HONOLULU – Monday, a large coalition of states, cities, and counties argued before the United States Supreme Court against further efforts by the Trump Administration to unlawfully leave millions of undocumented immigrants out of the apportionment base that establishes the number of members in the House of Representatives for each state. Despite numerous losses in its efforts to politicize the 2020 Decennial Census, the Trump Administration has again attempted to violate basic constitutional and statutory commands. The coalition of states argued that the administration must count the “whole number of persons” residing in the country for apportionment — as the U.S. Constitution and the Census Act unambiguously require.
“The Federal Government’s position is contrary to the U.S. Constitution and the Census Act,” said Attorney General Connors. “Excluding undocumented immigrants destabilizes the structure of our democracy and has immediate impacts on critical state government functions.”
In July, a coalition of states, cities, and counties — led by New York Attorney General Letitia James — filed a lawsuit against President Trump, Secretary of Commerce Wilbur Ross, and others after they announced that they would leave millions of undocumented immigrants out of the apportionment base that follows the decennial census count. The lawsuit sought to stop the Trump Administration from violating the longstanding constitutional and statutory requirement to count the “whole number of persons” residing in each state for apportionment, without regard to immigration status. In August, the coalition filed a motion for summary judgment in the case, which was granted in September by a three-judge court that stated that the president’s plan to exclude undocumented immigrants from the apportionment base was unlawful.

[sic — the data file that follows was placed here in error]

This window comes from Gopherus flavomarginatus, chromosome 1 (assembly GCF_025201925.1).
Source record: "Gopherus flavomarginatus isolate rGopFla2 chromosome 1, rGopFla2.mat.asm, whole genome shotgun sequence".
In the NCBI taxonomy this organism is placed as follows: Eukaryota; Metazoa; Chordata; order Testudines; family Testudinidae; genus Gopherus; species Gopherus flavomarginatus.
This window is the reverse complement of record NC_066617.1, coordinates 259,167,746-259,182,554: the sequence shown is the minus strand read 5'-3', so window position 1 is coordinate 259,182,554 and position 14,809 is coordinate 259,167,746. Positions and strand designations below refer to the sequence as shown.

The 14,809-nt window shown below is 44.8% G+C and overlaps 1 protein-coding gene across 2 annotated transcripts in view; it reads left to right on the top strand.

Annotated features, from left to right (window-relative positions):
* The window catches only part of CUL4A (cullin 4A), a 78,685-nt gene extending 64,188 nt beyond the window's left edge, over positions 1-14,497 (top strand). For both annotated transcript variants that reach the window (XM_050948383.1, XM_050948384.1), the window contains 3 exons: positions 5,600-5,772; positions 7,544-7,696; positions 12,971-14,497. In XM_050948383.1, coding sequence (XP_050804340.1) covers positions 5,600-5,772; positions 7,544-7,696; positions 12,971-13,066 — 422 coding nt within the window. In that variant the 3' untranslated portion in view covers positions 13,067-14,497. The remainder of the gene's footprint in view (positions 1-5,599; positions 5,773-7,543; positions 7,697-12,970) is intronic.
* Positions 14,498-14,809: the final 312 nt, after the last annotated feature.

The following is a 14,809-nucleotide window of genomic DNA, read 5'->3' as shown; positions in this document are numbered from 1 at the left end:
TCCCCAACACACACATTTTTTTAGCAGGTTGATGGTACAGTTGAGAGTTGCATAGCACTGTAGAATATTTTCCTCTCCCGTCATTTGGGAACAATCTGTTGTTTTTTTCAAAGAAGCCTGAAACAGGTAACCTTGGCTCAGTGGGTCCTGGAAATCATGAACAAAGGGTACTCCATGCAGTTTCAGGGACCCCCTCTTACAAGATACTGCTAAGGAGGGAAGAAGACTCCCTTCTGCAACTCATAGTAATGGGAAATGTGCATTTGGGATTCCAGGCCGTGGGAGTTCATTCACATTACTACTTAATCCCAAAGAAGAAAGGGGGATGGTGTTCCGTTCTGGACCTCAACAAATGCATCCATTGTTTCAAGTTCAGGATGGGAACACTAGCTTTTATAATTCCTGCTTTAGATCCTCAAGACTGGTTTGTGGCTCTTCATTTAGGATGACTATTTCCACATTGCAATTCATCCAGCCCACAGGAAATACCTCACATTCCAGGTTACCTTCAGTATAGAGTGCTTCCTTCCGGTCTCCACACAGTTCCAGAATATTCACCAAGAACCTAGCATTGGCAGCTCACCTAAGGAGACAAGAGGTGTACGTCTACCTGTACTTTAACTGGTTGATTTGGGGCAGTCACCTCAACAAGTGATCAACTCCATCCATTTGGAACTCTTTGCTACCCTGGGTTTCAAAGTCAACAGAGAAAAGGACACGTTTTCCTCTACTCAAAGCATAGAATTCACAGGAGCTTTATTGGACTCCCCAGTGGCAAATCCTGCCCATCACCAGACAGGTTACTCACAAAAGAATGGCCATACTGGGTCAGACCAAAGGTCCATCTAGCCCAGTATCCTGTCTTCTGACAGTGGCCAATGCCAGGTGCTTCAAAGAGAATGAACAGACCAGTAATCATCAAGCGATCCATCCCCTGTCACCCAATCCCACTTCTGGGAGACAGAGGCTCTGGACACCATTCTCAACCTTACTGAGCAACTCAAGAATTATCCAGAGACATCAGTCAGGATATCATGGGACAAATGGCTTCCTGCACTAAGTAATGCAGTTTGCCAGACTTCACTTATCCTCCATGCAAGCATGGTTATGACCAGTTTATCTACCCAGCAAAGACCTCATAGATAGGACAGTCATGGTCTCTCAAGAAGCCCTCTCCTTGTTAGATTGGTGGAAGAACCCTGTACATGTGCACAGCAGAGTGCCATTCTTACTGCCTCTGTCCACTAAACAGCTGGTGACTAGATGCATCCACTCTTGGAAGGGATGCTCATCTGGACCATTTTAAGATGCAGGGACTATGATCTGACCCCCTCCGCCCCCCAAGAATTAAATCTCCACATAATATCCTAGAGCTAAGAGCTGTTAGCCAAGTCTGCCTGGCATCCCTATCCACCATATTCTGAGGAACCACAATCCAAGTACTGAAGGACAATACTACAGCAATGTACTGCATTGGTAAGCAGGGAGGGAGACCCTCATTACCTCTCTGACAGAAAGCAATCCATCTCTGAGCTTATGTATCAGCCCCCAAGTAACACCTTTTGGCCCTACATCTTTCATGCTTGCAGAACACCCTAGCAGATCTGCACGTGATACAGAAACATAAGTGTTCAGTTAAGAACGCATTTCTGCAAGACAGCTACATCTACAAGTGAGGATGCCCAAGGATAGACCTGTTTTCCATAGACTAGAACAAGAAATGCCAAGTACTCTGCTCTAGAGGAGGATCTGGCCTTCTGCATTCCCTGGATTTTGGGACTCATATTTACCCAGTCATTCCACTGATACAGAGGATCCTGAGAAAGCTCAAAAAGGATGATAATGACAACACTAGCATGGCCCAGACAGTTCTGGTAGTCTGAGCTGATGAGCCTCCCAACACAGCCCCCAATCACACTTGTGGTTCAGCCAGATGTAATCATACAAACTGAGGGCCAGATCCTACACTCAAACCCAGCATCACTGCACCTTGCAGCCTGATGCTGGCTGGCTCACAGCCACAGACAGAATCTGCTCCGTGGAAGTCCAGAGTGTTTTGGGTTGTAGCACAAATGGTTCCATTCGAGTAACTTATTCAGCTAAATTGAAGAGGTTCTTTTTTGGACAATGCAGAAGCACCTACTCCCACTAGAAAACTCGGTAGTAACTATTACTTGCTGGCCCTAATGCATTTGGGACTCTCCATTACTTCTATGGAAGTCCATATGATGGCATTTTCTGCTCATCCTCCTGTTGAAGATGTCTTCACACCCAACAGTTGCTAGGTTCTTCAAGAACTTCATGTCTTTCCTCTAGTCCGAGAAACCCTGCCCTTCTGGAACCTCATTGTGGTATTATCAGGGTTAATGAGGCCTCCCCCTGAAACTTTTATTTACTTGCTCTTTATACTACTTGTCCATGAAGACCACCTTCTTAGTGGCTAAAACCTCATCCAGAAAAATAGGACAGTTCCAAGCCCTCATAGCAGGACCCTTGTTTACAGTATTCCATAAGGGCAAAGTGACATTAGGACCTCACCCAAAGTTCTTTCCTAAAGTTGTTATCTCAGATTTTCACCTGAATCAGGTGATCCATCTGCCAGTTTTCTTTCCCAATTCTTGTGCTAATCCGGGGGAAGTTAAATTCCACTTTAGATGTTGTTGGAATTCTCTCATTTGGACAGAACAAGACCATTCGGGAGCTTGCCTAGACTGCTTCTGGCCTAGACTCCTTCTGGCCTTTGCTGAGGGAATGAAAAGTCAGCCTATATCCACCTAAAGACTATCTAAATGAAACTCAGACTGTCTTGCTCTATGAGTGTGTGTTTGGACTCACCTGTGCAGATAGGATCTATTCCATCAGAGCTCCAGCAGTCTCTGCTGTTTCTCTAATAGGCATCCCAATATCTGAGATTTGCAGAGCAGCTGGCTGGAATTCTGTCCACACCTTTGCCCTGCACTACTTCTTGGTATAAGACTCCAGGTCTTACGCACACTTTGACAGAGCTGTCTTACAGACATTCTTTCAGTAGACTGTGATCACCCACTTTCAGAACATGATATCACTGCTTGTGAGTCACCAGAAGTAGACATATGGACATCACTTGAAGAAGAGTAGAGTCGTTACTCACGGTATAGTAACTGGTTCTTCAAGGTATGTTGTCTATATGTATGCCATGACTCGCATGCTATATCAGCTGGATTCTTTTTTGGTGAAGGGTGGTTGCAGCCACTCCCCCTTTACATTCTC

During Monday’s oral argument before the U.S. Supreme Court, New York Solicitor General Barbara D. Underwood — arguing on behalf of the coalition of states — explained that excluding undocumented immigrants from the apportionment base would lead to the loss of congressional seats and presidential electors in the Electoral College, especially for immigrant-rich states, and degrade the quality of census data that states and local jurisdictions rely on to perform critical governmental functions. Additionally, excluding immigrants would reduce the resources available to state and local jurisdictions.
The U.S. Constitution and the Census Act clearly state that, for purposes of apportioning members of the House of Representatives among the states, every person residing in the U.S. on Census Day — or April 1 this past year —must be counted. But in July, President Trump declared in a presidential memorandum that he intended to exclude undocumented immigrants from the apportionment base — the first time such action has been taken in the nation’s history.